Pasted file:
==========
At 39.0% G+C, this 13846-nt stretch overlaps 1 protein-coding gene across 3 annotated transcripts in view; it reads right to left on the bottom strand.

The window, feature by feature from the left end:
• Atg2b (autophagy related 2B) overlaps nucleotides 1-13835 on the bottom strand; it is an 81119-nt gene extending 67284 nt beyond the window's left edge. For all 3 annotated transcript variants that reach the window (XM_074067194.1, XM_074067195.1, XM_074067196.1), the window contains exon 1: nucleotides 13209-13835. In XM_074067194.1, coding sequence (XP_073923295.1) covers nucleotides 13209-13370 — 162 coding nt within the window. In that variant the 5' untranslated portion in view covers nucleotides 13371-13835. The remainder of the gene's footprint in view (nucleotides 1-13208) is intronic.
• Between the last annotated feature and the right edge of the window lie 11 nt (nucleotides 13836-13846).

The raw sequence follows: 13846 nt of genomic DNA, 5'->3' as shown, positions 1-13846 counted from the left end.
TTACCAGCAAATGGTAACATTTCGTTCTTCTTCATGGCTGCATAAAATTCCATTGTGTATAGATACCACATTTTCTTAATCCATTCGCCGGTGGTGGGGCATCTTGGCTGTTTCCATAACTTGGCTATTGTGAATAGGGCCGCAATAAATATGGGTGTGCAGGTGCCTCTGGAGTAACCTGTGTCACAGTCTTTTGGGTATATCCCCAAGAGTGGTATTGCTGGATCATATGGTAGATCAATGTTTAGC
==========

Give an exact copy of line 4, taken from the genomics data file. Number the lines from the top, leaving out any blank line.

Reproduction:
• Between the last annotated feature and the right edge of the window lie 11 nt (nucleotides 13836-13846).